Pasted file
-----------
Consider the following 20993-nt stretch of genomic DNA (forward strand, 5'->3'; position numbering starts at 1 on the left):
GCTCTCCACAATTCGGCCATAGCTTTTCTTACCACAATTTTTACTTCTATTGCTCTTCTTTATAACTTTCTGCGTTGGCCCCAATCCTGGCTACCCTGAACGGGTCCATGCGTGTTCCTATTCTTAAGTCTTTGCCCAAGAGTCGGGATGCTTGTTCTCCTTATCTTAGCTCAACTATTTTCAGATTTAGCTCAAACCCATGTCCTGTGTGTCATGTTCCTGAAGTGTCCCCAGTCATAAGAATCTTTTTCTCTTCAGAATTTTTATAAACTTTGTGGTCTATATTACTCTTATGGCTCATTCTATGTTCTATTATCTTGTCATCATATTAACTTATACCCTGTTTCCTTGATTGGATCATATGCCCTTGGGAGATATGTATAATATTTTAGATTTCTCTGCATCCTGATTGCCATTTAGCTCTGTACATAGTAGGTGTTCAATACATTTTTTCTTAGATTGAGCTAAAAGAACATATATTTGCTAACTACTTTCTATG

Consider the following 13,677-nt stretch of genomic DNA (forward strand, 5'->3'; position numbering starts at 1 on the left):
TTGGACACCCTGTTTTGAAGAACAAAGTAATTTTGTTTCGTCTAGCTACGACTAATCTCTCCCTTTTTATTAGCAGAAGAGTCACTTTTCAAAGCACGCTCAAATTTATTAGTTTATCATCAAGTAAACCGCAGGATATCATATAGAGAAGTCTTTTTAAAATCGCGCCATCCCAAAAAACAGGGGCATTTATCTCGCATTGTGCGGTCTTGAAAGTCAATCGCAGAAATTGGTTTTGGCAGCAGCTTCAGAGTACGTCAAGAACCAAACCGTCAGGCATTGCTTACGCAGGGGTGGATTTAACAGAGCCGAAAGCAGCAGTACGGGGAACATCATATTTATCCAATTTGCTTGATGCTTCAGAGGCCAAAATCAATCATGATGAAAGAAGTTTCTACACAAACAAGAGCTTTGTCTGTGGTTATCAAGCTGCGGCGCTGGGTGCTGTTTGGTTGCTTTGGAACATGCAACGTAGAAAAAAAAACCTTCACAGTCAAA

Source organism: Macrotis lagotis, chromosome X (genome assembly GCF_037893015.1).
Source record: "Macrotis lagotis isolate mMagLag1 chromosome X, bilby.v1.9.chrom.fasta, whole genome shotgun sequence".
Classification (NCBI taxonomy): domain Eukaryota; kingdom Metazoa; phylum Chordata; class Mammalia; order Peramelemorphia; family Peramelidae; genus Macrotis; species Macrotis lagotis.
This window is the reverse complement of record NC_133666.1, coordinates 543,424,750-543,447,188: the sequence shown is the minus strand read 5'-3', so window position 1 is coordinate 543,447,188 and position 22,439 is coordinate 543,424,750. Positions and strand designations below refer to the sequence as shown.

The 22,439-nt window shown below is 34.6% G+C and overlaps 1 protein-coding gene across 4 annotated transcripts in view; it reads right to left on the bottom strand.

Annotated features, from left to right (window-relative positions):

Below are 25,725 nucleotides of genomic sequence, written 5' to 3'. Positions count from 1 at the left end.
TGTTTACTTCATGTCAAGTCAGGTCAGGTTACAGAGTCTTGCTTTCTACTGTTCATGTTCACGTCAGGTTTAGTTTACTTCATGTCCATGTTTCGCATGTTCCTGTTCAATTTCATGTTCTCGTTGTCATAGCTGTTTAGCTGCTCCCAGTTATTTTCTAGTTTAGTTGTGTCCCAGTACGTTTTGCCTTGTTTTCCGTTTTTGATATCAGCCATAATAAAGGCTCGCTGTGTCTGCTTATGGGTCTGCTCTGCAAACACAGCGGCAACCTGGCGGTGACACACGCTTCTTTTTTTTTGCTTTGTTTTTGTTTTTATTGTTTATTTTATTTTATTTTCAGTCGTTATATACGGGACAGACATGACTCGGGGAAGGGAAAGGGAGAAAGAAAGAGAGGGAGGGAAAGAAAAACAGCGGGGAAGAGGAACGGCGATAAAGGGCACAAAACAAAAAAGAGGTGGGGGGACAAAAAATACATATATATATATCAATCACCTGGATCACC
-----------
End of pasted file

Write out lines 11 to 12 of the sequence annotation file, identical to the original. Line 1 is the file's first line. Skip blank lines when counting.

Below are 25,725 nucleotides of genomic sequence, written 5' to 3'. Positions count from 1 at the left end.
TGTTTACTTCATGTCAAGTCAGGTCAGGTTACAGAGTCTTGCTTTCTACTGTTCATGTTCACGTCAGGTTTAGTTTACTTCATGTCCATGTTTCGCATGTTCCTGTTCAATTTCATGTTCTCGTTGTCATAGCTGTTTAGCTGCTCCCAGTTATTTTCTAGTTTAGTTGTGTCCCAGTACGTTTTGCCTTGTTTTCCGTTTTTGATATCAGCCATAATAAAGGCTCGCTGTGTCTGCTTATGGGTCTGCTCTGCAAACACAGCGGCAACCTGGCGGTGACACACGCTTCTTTTTTTTTGCTTTGTTTTTGTTTTTATTGTTTATTTTATTTTATTTTCAGTCGTTATATACGGGACAGACATGACTCGGGGAAGGGAAAGGGAGAAAGAAAGAGAGGGAGGGAAAGAAAAACAGCGGGGAAGAGGAACGGCGATAAAGGGCACAAAACAAAAAAGAGGTGGGGGGACAAAAAATACATATATATATATCAATCACCTGGATCACC